English symbols in Bengali drama - Michael Dutt
Micheal Madhusudan Dutt, known for his pioneering works in Bengali literature, especially introducing Romanticist themes, was born today in 1824.
Michael Madhusudan Dutt, known for his pioneering works in Bengali drama, was born on the 25th of January, 1824. Born in what is today the Jessore District of Bangladesh, he was an exceptionally talented student in literature right from his primary schooling. He even adopted the English taste and manners as his exposure to English literature increased over his lifetime.
He started writing poetry by age 17 and got them published in numerous magazines. Embracing Christianity in 1843, and adopting the name ‘Micheal’, he would have a tumultuous life forward. He was disinherited by his father and started working in Madras as an usher in the Asylum. He got work in the Madras University High School and some editing jobs elsewhere, but things remained adverse for him.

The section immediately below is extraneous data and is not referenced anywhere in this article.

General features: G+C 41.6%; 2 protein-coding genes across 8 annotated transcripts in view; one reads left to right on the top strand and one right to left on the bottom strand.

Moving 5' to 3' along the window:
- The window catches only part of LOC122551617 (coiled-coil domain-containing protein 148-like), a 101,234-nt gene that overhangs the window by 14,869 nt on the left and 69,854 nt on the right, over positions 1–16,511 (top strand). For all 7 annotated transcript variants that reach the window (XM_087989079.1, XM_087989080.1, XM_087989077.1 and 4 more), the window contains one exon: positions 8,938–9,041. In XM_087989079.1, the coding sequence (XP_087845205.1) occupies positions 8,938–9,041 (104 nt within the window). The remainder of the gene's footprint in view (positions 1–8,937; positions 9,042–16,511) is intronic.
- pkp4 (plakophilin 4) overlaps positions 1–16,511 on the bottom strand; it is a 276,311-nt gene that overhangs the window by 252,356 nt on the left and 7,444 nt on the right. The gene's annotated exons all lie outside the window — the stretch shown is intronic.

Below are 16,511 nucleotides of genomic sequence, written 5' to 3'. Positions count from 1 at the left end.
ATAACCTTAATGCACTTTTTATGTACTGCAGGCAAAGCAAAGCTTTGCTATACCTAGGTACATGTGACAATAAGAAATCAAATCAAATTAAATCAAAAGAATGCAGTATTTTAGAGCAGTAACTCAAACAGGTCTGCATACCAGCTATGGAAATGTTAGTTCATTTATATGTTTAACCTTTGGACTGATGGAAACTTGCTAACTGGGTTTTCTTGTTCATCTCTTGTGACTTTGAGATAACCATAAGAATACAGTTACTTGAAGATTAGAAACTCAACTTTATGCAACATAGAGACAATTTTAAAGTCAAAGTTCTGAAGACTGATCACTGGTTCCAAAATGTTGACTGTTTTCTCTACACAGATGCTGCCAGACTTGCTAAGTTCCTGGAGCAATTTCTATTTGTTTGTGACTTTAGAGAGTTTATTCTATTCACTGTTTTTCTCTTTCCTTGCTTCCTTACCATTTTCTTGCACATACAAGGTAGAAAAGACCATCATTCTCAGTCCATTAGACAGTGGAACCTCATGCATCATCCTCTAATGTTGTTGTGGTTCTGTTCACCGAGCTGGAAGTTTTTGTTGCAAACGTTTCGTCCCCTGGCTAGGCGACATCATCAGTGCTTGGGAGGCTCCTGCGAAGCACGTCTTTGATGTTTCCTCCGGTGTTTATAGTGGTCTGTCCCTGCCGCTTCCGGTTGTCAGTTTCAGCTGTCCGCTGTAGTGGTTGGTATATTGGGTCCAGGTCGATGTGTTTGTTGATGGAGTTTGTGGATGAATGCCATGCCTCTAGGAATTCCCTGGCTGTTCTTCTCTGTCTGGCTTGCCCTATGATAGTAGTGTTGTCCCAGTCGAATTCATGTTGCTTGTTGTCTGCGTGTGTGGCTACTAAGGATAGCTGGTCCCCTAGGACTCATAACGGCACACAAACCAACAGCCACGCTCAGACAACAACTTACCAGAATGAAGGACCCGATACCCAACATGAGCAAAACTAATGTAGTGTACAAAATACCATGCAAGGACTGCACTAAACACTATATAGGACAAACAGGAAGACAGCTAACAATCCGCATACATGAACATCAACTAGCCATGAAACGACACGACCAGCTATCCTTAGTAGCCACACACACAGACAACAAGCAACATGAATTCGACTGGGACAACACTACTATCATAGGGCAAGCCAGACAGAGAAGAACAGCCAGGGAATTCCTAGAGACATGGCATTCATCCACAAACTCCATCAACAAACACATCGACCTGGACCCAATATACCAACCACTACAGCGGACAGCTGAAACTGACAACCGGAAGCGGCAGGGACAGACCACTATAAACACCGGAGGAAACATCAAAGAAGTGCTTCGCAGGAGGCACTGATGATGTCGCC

His success really started from the 1850s, where he wrote many English-only plays and poetry, drawing on references, symbols, and phrases from the best of English Romanticism poetry available at that time. However, he would soon move to Calcutta, and by 1858, also began writing in Bengali. Writing 5 plays - Sermista (1859), Padmavati (1859), Ekei Ki Boley Sabyata (1860), Krishna Kumari (1860) and Buro Shaliker Ghare Ron (1860). These would propel him to importance in the literary theatre.
The Meghnad Badh Kavya became his most famous work, an epic poem written in Bengali, about the life of Meghnad, the brother of Ravan in the Hindu epic Ramayana. Dutt would be much more than a mere writer, however - studying Hebrew, Latin, Greek, Tamil, Telugu and Sanskrit alongside Bengali and English gave him the abilities of a linguist and polyglot.
At the end of his life, he would be far less remembered than he is today - as it took time for his works to be disseminated and read among the common populace. Today, he is regarded as one of the best virtuosos that Bengal has produced.
Dutt's poem composed in the honor of Dante Alighieri was well appreciated by Italy's supreme monarch, Victor Emmanuel II. The king went on to mention how his work would serve as a connection between the literary traditions of the east and the west.